Nope. From your description you don't have any experience with the US health care system. You opted to leave the US rather than make use of it.

My family member was in a US hospital. The costs were exorbitant and the standard of care was, at best, no better than the UK. Even with the flight cost, the UK hospital was the better option. But hey, don't take my word for it.

I've literally never heard that from anybody in person. UK folks coming here complain about cost, and office wait times if they pick bad hospitals or doctors, because they're not used to having a choice. Everyone else has been pleased with their service, and the quality of the care itself, as long as they were able to pay for it.

Comment Re:Single payer system would avoid this problem (Score 1) 326

The uninsured have no negotiating power, and get charged 10x, 50x or more for the same exact services.

Actually, that's not *entirely* accurate. If you're uninsured but might have a reasonable chance of paying something in cash, you can often negotiate down to something more reasonable, depending on what's happened. The "list price" of medical services is more so that they have somewhere to start in negotiations with the insurance companies (and Medi[Caid/Care]).

Given a choice between "patient goes bankrupt and pays nothing" and "we might be able to recoup some of this", some medical agencies will work with you so it's not a complete write-off for them.

Comment PS4 Pro timing (Score 1) 207

On the one hand, great for streaming pickup.... But I've gotta believe that this decision still won't ever be hailed as a good idea -- failing to include a 4kUHD player in it (presumably waiting until the PS5 for that).

People are picking up 4K TV's. Early adopters are picking up 4K TV's. Some early adopters don't live in areas where massive bandwidth is available (or cheap) for streaming said video services.

These people who don't already have an XBox One are not likely to go out and pick one up *just* for the drive; they'll probably get a standalone player instead unless they were close to getting a Xbone anyway. But they're not likely to think too highly of Sony for leaving the drive out.

Comment Re:So a guy that runs a ride sharing company. (Score 2) 274

... now here in SF where parking is $280/mo in a private garage, it makes perfect sense. My lady friend owns a car but we only use it for trips out of town. If we're going somewhere to dinner or a show we always take an uber -- parking is insane and effectively impossible. All the street parking is taken up 100% of the time by residents who don't want to pay for private parking. As more people move in to cities, private car ownership can't go up. Private ride share makes perfect sense.

The problem here is San Francisco. Massive development, poor freeways, high-density urban living in glorified dorms, zero parking, and eco-nuts who are trying to make a point.

Perhaps Uber/Lyft makes great sense there, like taxis in New York and the massive, mass public transit investment. In most of the rest of the country, the economics don't make sense unless you're going to try to force people to use them by making parking very inconvenient, and/or taxing the hell out of everything involved with having a car. That might be one way to achieve it, but that's hardly a fair win.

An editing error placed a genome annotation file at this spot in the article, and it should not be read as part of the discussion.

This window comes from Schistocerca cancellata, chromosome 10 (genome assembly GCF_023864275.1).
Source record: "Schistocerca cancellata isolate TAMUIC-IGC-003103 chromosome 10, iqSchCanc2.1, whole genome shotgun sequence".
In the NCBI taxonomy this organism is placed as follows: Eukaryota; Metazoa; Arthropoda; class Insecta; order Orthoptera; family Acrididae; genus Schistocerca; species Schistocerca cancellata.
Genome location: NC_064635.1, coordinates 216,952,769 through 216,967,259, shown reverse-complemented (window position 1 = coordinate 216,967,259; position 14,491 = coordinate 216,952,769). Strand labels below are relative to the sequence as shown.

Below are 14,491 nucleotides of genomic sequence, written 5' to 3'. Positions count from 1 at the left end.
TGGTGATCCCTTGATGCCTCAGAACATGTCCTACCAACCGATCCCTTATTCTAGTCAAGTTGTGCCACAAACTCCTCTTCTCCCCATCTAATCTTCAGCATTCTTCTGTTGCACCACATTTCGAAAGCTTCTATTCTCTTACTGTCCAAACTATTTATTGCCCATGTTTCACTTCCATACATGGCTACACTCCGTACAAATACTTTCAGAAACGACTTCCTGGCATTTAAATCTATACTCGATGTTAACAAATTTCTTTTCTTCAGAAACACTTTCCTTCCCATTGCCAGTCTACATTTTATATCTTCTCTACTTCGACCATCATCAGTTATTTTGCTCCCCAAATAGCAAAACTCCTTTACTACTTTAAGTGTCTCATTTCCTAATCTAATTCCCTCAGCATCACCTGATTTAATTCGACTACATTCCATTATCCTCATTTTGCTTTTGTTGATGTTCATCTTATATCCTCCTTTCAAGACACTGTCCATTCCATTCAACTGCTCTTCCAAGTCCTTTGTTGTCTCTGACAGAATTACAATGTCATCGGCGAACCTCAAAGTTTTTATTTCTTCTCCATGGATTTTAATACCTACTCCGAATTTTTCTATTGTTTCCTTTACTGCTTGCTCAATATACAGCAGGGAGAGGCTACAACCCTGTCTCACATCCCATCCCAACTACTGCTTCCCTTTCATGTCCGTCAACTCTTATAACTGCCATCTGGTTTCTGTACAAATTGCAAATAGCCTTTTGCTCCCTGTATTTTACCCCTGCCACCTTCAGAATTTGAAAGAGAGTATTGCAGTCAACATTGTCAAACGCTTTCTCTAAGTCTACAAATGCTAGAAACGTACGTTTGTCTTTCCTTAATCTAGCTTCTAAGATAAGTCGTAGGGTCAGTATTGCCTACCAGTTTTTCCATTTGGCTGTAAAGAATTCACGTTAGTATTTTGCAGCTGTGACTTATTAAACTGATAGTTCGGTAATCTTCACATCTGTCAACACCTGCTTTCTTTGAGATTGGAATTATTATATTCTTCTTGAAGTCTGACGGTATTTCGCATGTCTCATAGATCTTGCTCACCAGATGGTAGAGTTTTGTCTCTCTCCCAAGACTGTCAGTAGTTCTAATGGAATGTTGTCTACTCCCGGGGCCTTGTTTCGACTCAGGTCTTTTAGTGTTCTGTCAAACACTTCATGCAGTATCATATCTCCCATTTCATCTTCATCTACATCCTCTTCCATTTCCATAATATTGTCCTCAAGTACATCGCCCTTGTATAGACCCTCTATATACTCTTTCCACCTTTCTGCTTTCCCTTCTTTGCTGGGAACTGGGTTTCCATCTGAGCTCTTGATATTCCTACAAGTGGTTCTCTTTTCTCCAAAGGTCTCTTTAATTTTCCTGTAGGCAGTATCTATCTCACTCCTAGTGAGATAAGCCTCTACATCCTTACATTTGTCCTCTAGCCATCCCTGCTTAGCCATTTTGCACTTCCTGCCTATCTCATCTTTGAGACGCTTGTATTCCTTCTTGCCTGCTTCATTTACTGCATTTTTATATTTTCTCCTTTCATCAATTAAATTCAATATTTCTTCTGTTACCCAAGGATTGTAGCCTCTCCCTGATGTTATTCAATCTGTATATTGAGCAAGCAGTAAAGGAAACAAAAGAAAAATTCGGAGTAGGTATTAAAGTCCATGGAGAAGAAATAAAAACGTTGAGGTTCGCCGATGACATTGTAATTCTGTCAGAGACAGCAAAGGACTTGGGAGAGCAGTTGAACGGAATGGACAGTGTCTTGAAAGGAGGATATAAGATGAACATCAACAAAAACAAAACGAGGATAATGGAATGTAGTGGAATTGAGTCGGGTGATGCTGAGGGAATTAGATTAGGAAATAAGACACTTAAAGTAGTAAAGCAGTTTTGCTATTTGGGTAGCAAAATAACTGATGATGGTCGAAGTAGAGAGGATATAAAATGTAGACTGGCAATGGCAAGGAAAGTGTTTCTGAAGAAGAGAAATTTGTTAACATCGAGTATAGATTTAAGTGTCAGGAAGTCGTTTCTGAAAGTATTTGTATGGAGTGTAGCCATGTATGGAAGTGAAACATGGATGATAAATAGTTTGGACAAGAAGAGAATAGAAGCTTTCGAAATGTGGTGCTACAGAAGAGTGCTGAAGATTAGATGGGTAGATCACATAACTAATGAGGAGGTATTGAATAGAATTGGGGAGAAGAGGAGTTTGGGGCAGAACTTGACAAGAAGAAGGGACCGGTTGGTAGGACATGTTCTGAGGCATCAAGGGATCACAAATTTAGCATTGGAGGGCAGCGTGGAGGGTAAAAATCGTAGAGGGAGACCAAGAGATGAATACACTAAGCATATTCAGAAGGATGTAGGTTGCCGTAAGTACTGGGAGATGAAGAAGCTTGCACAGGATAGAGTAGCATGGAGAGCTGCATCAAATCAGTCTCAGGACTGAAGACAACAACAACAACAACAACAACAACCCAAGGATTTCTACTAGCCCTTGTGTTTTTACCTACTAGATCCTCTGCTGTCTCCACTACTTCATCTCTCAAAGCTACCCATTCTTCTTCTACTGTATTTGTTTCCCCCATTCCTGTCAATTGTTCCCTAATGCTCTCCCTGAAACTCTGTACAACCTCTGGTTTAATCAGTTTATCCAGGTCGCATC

Hell I recently *moved* to a downtown urban area and parking's a pain for visitors, but not insurmountable. And every condo or rental unit comes with at least one parking space for it (usually 1 per BR). Why? Because San Diego developers are realistic about car needs and aren't trying to force people into their preferred civic paradigm. Bay Area problems come from a manifest unwillingness to face inconvenient truths.

Comment Get out of your city more often (Score 3, Insightful) 274

The tech industry would be much less hilarious if so-called visionaries left the Bay Area or the East Coast Boston/Phil/NY/DC metropolitan areas more often.

If you get out into the other 98% of America, you'd realize that a) we like cars and b) we like ownership of property and things like cars.

Stop trying to solve problems that only exist in San Francisco. Thanks.

Comment Re:welcome to python (Score 0) 148

Python was initially released in January 1994, almost 23 years ago. Since then, some libraries have been deprecated, first producing warnings, and later being removed. That process gave users and developers time to update the code without completely breaking following an upgrade. Backward compatibility was reasonably well maintained until 3.0, which was released in parallel with 2.6. Python 2 is still maintained while developers port code to Python 3.

That's a big contrast from Swift, which was initially released almost exactly 2 years ago, and made significant backward-incompatible changes without an interim version that retained compatibility. Python's not perfectly backward compatible, but it's a whole lot better than this.

You sound like a Fedora admin.

Comment Re:Don't you people have better things to do? (Score 1) 81

Aren't there better things to do than play with a 30+ year old computer? Don't you dorks have better things to do with your time? There is no practical use for the Apple II in the modern world, nor has there been for at least two decades. You can get a newer computer if you just leave your parents' basement.

Yes, rather than bringing a little bit of extra polish to a piece of hardware/software that's simple and elegant, and does everything that it needs to, he could be spending that time completely ripping out tech in the most obnoxious way, like developing systemd.